Initial Operational Capability for New Dry Combat Submersible
The Dry Combat Submersible (DCS) uses lock-in/lock-out technology enabling special forces operators to get in and out of the vehicle while entirely submerged and undetected
Lockheed Martin’s Dry Combat Submersible (DCS) has achieved Initial Operational Capability with the US Special Operations Command (USSOCOM).
The DCS is designed to transport a special operations team to their destination and enables personnel to arrive discreetly to their desired exit point.
With this capability, Special Operations Forces traveling extended distances below the surface of the ocean will be safe to do so without a wetsuit and without exposure to the elements. Due to the DCS’s lock-in/lock-out technology, special operators can get in and out of the vehicle while entirely submerged and undetected.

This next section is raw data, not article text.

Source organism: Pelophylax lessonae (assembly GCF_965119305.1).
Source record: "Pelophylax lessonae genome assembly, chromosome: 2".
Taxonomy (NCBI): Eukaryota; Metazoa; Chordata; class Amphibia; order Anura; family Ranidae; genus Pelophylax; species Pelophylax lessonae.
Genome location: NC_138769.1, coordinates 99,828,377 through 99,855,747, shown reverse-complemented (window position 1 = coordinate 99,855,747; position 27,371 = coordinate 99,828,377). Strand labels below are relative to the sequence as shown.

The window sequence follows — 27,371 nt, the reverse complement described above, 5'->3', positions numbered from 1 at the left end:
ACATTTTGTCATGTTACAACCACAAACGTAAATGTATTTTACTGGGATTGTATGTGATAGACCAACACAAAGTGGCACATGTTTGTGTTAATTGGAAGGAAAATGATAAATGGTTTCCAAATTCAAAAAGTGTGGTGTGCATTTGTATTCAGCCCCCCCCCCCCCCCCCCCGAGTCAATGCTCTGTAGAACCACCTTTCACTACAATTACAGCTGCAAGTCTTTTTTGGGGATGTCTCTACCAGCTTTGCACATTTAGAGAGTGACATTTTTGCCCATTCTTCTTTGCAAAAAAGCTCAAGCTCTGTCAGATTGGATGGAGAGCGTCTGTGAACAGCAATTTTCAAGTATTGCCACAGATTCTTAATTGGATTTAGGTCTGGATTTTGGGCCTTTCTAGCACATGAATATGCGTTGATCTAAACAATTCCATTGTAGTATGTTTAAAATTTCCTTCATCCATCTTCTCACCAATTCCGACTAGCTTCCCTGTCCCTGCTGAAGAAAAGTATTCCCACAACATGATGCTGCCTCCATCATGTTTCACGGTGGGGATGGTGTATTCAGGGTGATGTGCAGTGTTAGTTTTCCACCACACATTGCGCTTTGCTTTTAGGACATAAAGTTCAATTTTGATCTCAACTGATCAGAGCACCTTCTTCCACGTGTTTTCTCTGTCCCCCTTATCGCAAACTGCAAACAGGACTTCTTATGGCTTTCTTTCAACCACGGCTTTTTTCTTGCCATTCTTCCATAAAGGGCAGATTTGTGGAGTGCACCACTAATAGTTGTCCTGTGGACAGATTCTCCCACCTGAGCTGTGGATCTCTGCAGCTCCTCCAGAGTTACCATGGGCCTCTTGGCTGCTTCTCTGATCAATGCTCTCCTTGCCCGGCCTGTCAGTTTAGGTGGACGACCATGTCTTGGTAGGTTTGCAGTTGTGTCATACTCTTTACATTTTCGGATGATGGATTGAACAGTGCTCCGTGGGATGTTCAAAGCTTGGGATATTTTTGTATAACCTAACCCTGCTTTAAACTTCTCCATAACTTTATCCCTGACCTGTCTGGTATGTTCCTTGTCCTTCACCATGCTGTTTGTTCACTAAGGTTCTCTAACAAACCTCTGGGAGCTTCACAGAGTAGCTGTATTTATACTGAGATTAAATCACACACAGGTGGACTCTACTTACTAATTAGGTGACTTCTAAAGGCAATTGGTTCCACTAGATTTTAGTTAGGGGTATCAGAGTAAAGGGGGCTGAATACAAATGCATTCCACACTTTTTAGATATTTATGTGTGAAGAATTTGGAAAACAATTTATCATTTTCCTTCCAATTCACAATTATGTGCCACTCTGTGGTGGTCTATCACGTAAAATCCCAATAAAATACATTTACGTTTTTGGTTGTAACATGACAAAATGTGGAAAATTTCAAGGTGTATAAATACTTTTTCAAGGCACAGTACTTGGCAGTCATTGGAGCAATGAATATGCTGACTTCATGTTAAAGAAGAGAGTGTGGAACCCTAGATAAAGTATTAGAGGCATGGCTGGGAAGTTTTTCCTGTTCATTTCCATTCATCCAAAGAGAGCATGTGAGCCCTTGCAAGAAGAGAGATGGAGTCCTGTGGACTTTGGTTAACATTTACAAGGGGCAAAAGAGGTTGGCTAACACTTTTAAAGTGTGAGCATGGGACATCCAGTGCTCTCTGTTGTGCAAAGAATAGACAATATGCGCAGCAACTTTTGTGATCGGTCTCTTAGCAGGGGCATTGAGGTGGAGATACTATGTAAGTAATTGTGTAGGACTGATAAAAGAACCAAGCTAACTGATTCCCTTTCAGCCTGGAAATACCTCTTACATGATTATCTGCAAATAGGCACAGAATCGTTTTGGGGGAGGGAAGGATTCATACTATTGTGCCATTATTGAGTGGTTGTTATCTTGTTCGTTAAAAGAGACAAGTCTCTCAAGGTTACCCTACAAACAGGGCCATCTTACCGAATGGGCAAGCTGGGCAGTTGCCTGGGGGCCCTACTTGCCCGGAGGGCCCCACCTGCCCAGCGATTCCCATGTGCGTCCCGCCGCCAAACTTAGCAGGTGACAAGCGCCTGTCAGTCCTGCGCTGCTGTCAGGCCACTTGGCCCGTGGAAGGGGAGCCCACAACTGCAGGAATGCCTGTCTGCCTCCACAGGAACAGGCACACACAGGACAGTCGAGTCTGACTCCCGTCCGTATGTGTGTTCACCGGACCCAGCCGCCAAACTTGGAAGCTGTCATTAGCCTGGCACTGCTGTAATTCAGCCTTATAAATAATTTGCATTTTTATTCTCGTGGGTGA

“The Dry Combat Submersible has the potential to transform undersea warfare for special operators,” said Gregg Bauer, C6ISR Vice President and General Manager at Lockheed Martin. “DCS provides safe, clandestine delivery for occupants over long distances in a completely dry environment and features a lock-in and lock-out chamber. Occupants arrive at the mission warm, rested, hydrated and ready, making this vessel a key advantage in mission success.”
Sustainment operations will include lifecycle support, post-delivery logistics support, pilot and special operator training, and training equipment to ensure the safe and effective operation of the new capability in future special forces efforts.
According to Lockheed Martin, this milestone represents a transformational capability for USSOCOM forces in Maritime and Undersea Systems.
“The Lockheed Martin team is proud of the work that has gone into the development and delivery of DCS and supporting USSOCOM to this IOC milestone,” added Jason Crawford, Senior Program Manager for Manned Combat Submersibles. “We look forward to delivering the third DCS and supporting DCS into Full Operating Capacity, filling a critical gap for USSOCOM.”